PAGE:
• The strong visions of individual sponsors.
  • The sponsors were using principles from business to succeed: they were taking personal responsibility for the success of their school/kura and were determined to succeed. Each was aiming for the best possible results and was aware they were operating in an environment of high scrutiny.
  • Sponsors’ visions were driving all aspects of operation: schools/kura were designed to meet the needs of a particular demographic.
  • The emphasis on aligning teaching expertise with the school’s/kura mission and values.
  • Each school/kura endeavoured to employ the highest quality staff possible; quality staff were identified by the sponsors as vital to achieving their vision.
  • NEED 3: Complex socio-economic and health needs that create barriers to education
    • Reducing (or eliminating) the costs of education
    • Providing or brokering access to social and health services
  • NEED 4: Lack of education role models to support and encourage education success
    • Instilling high aspirations for every student and broadening student horizons
    • Involving parents/family/whānau in their student’s education journey.
  • Overall, we found that assessment practice across the schools/kura was ‘good’. All of the schools/kura had very good understandings of assessment practice at leadership level and appropriate systems and tools in place to support it, although the extent to which these were fully embedded varies.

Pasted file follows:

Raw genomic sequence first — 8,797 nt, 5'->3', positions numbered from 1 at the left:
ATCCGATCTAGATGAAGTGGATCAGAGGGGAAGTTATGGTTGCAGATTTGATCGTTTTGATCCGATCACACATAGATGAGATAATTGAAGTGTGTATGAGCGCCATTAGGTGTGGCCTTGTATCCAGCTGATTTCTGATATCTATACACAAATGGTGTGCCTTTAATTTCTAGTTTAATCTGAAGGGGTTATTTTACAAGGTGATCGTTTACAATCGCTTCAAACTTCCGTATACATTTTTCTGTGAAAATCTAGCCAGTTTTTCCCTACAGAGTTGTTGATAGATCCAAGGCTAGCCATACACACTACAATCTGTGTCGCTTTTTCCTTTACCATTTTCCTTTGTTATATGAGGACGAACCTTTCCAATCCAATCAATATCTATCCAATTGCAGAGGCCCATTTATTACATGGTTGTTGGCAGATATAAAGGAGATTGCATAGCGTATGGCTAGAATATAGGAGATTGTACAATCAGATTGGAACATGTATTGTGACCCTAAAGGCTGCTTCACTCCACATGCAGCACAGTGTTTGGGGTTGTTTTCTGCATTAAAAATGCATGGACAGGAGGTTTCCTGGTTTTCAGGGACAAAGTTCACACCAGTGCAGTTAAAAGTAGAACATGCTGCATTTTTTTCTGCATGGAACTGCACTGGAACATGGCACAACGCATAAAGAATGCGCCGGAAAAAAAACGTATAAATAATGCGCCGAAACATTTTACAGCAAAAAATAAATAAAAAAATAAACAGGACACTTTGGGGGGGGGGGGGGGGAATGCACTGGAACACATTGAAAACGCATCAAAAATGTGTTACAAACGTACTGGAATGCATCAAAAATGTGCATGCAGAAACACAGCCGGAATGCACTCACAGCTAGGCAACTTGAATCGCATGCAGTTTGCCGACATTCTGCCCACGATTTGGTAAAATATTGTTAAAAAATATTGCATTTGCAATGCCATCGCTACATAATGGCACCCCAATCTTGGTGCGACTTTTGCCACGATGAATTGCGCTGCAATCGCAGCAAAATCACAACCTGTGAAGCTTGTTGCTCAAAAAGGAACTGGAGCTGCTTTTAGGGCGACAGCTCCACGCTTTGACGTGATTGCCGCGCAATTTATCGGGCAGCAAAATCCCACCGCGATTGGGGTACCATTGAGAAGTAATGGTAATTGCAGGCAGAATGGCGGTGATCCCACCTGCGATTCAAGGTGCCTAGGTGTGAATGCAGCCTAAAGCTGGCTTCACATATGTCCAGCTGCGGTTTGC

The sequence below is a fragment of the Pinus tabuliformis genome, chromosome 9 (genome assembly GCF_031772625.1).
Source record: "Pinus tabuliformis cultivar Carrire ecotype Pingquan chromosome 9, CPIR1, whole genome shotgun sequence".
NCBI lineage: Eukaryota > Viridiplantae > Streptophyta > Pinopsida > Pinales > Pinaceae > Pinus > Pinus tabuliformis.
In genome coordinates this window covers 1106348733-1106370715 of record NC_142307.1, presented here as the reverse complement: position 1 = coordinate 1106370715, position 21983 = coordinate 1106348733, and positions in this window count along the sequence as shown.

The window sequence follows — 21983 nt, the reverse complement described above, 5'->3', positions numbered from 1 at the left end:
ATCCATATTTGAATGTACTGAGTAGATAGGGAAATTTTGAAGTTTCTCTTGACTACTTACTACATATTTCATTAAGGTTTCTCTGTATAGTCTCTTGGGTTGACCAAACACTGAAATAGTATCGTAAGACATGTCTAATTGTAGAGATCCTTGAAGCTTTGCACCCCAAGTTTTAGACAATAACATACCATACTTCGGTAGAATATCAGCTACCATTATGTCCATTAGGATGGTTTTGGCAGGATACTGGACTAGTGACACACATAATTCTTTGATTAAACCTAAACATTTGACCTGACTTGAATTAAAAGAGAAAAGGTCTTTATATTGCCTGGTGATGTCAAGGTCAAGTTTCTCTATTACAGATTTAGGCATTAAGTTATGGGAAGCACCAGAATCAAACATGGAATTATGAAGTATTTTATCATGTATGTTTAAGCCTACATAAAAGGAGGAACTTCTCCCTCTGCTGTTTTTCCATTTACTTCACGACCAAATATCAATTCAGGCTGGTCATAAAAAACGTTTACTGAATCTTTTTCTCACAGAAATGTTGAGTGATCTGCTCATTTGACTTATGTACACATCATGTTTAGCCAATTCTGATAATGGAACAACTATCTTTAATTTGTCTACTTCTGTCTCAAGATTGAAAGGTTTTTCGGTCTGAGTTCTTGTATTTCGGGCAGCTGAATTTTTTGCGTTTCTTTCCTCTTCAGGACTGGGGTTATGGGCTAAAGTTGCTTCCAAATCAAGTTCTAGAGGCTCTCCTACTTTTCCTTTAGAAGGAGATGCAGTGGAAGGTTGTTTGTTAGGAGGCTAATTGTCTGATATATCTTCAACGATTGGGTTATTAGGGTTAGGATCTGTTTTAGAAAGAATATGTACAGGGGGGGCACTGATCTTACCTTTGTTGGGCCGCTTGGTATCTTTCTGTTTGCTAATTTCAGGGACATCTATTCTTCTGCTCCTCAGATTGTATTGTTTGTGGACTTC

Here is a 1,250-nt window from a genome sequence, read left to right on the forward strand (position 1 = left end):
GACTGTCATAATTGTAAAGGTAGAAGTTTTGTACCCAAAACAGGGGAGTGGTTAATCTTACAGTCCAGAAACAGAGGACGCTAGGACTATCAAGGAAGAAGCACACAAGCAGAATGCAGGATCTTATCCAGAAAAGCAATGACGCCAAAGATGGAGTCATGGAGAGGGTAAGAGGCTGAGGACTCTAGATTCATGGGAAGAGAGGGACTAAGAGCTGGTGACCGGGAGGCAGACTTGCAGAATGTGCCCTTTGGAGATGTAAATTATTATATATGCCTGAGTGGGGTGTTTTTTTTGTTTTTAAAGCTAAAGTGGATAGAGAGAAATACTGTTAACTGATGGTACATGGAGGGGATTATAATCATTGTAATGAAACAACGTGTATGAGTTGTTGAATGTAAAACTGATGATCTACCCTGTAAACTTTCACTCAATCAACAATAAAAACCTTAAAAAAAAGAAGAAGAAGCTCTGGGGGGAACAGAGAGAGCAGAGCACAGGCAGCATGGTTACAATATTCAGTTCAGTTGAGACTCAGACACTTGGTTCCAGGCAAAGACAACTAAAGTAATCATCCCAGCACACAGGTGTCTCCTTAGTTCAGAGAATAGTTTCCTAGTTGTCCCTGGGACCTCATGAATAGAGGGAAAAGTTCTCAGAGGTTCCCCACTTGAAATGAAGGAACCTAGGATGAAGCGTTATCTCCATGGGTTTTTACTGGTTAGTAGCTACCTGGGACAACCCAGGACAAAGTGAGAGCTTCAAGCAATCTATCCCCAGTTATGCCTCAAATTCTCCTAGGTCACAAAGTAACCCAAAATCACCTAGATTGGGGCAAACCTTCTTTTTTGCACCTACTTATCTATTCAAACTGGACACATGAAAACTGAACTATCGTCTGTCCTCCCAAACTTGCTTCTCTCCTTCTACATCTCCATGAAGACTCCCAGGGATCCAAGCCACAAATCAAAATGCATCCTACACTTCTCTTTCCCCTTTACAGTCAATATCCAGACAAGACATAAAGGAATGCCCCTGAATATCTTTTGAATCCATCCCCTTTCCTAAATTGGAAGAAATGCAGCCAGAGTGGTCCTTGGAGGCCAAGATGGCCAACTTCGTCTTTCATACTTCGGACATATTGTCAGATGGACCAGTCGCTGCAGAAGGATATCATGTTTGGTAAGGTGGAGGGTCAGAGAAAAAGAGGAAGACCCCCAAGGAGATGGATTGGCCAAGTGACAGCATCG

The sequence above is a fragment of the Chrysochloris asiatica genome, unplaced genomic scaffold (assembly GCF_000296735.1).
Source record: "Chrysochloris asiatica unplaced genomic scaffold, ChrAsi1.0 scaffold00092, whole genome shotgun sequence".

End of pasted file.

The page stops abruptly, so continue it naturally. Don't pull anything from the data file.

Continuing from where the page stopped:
• Leaders in all of the schools/kura had a good understanding of the relationship between assessment practice and student achievement outcomes. They saw good assessment practice as a core component of quality teaching and learning, both for groups of students and for individuals.
  • The Year 3 research provided good insight into the characteristics of students who attend PSKH, corroborating the views of the PSKH themselves that they serve priority students, including priority students with complex needs. Administrative data confirmed high proportions of Māori and Pasifika students, and that many of them come from low-decile schools. The data also indicated that a notable proportion (30%) were likely to have been transient prior to attending a PSKH, and at least a fifth of them had experienced some disengagement (through stand downs and suspensions).